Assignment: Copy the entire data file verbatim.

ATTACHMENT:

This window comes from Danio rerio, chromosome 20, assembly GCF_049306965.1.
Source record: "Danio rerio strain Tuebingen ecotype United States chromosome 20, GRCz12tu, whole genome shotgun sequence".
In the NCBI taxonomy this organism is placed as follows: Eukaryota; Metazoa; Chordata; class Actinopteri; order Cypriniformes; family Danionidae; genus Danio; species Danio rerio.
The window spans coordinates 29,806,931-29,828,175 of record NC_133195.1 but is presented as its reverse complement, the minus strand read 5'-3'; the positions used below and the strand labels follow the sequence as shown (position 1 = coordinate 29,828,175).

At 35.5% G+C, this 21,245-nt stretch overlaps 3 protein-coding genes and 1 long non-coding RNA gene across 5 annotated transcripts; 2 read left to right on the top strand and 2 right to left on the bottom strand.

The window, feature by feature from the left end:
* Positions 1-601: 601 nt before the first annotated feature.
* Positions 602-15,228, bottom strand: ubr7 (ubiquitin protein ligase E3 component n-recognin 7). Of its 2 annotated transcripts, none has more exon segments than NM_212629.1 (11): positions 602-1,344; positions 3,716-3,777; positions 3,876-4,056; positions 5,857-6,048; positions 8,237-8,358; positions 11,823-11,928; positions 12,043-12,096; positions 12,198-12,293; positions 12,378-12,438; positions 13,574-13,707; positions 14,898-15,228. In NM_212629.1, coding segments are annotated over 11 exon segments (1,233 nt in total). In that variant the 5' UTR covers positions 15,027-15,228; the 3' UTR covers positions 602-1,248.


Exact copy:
This window comes from Danio rerio, chromosome 20, assembly GCF_049306965.1.
Source record: "Danio rerio strain Tuebingen ecotype United States chromosome 20, GRCz12tu, whole genome shotgun sequence".
In the NCBI taxonomy this organism is placed as follows: Eukaryota; Metazoa; Chordata; class Actinopteri; order Cypriniformes; family Danionidae; genus Danio; species Danio rerio.
The window spans coordinates 29,806,931-29,828,175 of record NC_133195.1 but is presented as its reverse complement, the minus strand read 5'-3'; the positions used below and the strand labels follow the sequence as shown (position 1 = coordinate 29,828,175).

At 35.5% G+C, this 21,245-nt stretch overlaps 3 protein-coding genes and 1 long non-coding RNA gene across 5 annotated transcripts; 2 read left to right on the top strand and 2 right to left on the bottom strand.

The window, feature by feature from the left end:
* Positions 1-601: 601 nt before the first annotated feature.
* Positions 602-15,228, bottom strand: ubr7 (ubiquitin protein ligase E3 component n-recognin 7). Of its 2 annotated transcripts, none has more exon segments than NM_212629.1 (11): positions 602-1,344; positions 3,716-3,777; positions 3,876-4,056; positions 5,857-6,048; positions 8,237-8,358; positions 11,823-11,928; positions 12,043-12,096; positions 12,198-12,293; positions 12,378-12,438; positions 13,574-13,707; positions 14,898-15,228. In NM_212629.1, coding segments are annotated over 11 exon segments (1,233 nt in total). In that variant the 5' UTR covers positions 15,027-15,228; the 3' UTR covers positions 602-1,248.